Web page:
Try to give a little constructive feedback instead.
I didn't come to HN expecting sunshine and rainbows as a response--but it was nice to see. I'm not going to be shy about taking harsh feedback constructively. It seems people want an option for a reading/layout mode. Not hard to do.
His advice was valid, but his delivery could have been better.
I guess it depends on whether he actually instantly closed his tab, or wanted to tell them he would have done that if he weren't trying to be so helpful right now.
The instant close-tab comment seemed like an exaggerated hypothetical response to a probably minor concern (assuming you're more than casually checking out the product) instead of a legitimate reaction. Because of that it came off as more mean than legitimately helpful, and meanness isn't the same as harshness.
1) This guy is a product/marketing wizard and wins hackathons on the regular. Recruit him for that rather than just for his JS skills.
2) His dad is a programmer, this to me greatly shades his "taught myself to program respectably in six months" story. Still cool, but I am unsurprised to find a supportive programmer in his life.
3) There is no three.
(I went at it from the opposite direction of this guy when I started my first company: I could program, but had no clue about sales, marketing, finance or any number of other things, but eventually found myself doing phone sales, sales meetings, ordering print ads and negotiating with suppliers)
For the site in question it seems like re-introducing it by immersing us in what it is about - writing stories - is a much more interesting approach than throwing up some glossy brochure-ware site.
That said, the UI needs a lot of work -- obviously, because this is new and different and rough. Finding ways to balance your UI's dualistic requirements (reading vs writing) with the accessibility requirements of diverse writers on diverse platforms is clearly going to be one of your major challenges going forward. Good luck!
Most Web users, especially those drinking from firehoses like HN, don't actually read pages end to end, they skim them looking for interesting bits worth reading. This is why they're skipping page 1 without reading it, and since your navigation system doesn't allow "skimming", you're seeing people giving up in frustration.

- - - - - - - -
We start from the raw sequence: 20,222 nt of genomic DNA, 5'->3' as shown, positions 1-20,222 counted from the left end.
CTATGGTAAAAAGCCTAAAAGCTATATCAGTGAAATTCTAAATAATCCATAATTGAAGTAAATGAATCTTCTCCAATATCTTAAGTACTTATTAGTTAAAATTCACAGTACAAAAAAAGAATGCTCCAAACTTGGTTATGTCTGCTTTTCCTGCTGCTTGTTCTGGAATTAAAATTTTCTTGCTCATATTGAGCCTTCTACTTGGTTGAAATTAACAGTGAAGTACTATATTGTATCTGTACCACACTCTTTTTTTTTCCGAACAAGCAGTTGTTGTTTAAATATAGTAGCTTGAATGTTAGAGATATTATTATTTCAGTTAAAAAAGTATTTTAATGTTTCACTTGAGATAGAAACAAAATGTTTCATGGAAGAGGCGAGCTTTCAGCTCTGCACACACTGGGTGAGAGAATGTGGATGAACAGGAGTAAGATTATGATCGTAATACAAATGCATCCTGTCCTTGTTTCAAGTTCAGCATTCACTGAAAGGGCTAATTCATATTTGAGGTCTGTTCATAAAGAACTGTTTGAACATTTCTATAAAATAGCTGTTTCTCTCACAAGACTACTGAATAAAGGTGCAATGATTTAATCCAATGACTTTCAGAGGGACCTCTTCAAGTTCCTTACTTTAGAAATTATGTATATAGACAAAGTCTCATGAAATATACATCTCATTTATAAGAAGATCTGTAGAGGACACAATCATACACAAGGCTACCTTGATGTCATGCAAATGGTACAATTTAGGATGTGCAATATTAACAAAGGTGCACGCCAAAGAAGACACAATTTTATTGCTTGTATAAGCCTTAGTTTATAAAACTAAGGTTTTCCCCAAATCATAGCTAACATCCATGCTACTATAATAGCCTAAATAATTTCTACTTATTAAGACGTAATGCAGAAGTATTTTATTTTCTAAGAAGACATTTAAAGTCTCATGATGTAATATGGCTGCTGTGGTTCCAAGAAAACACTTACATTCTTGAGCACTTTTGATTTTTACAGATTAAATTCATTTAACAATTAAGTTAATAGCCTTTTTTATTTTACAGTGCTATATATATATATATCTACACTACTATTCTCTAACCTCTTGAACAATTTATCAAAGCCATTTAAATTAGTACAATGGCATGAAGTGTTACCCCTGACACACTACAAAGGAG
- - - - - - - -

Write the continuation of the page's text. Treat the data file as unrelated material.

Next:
Another way of looking at it: I still have no idea what pen.fm is trying to do, and the only thing I'll remember about it is the broken navigation system. This is probably not the first impression you want to give people.
Even more fun, the bigger scheme includes the ability to export these stories directly on-demand to different e-reading formats (epub, mobi, pdf). So, if you want PDF, you'll get it. With enough content in the network, we'll take on content discovery in a big way so we make sure you don't waste your time having to skim so much.
This UI is the lite version of that magazine.
That big box on the right full of whatever that is (chat/twitter/whatever) is just a void that not only doesn't interest me, but means what I am reading (which is why I would be on the site if this wasn't a well-played usability test ;) is off to the side. I guess you'll iron out these kinks as time goes by, but yeah. That box on the right is just an ocean of who cares, to me.
Also there is a bug: when you are editing text in the chat box, it flicks pages back and forth.
Anyway I'm off to donate to your IndieGoGo campaign. Good luck with the rest of the project!
edit: had another look - I guess that box makes sense when you're collaborating on a story, but pure reading mode might be good as a default?
I have other projects keeping me busy these days. Maybe some day I'll revive that dream.
The situation described here sounds more like assembling a prefabbed shed from Home Depot. Yeah, something was built, but it doesn't make the builder an "engineer".